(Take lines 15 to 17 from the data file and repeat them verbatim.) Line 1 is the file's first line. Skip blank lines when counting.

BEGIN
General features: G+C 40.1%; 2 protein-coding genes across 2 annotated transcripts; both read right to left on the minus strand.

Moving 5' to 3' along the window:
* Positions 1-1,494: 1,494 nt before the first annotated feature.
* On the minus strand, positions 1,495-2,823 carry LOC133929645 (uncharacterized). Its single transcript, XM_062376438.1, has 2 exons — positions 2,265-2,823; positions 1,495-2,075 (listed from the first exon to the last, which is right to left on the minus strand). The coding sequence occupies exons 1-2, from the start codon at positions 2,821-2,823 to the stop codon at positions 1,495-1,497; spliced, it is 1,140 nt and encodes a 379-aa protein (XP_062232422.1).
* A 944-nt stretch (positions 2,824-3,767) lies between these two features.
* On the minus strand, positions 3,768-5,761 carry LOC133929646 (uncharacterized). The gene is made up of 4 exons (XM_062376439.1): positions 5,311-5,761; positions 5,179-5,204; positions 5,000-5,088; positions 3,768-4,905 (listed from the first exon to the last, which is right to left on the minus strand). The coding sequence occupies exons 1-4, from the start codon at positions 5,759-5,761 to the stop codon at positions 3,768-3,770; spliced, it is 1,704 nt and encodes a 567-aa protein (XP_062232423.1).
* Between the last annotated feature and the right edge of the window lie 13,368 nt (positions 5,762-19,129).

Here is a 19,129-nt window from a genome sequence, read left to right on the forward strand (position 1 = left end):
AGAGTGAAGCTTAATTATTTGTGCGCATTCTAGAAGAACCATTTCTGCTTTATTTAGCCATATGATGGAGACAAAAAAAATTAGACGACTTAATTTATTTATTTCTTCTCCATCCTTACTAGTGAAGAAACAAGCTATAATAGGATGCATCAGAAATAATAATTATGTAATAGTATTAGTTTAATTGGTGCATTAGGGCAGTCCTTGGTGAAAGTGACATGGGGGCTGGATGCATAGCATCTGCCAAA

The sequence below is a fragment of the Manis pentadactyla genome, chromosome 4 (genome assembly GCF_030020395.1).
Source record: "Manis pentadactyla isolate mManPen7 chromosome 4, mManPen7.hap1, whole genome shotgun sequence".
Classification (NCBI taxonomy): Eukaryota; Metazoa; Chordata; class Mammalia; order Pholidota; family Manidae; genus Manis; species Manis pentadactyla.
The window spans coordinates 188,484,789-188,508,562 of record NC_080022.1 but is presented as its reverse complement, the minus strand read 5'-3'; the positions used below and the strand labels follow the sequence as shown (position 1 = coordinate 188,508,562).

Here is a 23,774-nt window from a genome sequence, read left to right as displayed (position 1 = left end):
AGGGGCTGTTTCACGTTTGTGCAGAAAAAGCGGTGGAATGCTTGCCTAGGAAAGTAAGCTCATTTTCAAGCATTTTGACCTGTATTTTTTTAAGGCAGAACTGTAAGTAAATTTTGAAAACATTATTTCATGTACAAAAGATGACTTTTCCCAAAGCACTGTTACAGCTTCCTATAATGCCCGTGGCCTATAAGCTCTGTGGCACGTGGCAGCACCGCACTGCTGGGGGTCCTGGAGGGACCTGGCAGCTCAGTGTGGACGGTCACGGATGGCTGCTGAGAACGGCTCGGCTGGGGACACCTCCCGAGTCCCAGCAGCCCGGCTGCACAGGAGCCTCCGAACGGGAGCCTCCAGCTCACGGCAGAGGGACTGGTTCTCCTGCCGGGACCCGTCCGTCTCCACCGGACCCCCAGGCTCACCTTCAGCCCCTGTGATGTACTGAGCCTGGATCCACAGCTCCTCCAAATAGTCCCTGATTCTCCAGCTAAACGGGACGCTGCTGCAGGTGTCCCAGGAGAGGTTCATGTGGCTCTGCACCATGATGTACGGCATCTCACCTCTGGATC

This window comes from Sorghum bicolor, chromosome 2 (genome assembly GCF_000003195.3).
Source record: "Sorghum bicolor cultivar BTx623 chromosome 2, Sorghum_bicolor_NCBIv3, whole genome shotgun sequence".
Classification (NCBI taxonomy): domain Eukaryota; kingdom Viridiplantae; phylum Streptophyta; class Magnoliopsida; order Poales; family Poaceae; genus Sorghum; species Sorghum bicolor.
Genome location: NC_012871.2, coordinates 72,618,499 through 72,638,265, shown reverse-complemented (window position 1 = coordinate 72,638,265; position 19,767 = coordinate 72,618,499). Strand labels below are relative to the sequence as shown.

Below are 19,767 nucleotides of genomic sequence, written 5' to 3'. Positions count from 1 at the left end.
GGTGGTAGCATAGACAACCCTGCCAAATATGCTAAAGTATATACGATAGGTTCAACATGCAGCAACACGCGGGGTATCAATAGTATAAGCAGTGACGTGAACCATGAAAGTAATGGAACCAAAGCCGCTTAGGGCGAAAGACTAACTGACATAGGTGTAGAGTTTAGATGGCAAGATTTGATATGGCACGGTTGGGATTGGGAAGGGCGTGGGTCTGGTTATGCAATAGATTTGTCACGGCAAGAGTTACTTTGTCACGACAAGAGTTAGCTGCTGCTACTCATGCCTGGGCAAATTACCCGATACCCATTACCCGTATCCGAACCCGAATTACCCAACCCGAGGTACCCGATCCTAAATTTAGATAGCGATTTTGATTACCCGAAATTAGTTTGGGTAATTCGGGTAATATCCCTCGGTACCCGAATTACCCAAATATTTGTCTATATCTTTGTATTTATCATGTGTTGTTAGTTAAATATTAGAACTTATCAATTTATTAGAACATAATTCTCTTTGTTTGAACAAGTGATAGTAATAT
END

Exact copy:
AGGGGCTGTTTCACGTTTGTGCAGAAAAAGCGGTGGAATGCTTGCCTAGGAAAGTAAGCTCATTTTCAAGCATTTTGACCTGTATTTTTTTAAGGCAGAACTGTAAGTAAATTTTGAAAACATTATTTCATGTACAAAAGATGACTTTTCCCAAAGCACTGTTACAGCTTCCTATAATGCCCGTGGCCTATAAGCTCTGTGGCACGTGGCAGCACCGCACTGCTGGGGGTCCTGGAGGGACCTGGCAGCTCAGTGTGGACGGTCACGGATGGCTGCTGAGAACGGCTCGGCTGGGGACACCTCCCGAGTCCCAGCAGCCCGGCTGCACAGGAGCCTCCGAACGGGAGCCTCCAGCTCACGGCAGAGGGACTGGTTCTCCTGCCGGGACCCGTCCGTCTCCACCGGACCCCCAGGCTCACCTTCAGCCCCTGTGATGTACTGAGCCTGGATCCACAGCTCCTCCAAATAGTCCCTGATTCTCCAGCTAAACGGGACGCTGCTGCAGGTGTCCCAGGAGAGGTTCATGTGGCTCTGCACCATGATGTACGGCATCTCACCTCTGGATC

This window comes from Sorghum bicolor, chromosome 2 (genome assembly GCF_000003195.3).
Source record: "Sorghum bicolor cultivar BTx623 chromosome 2, Sorghum_bicolor_NCBIv3, whole genome shotgun sequence".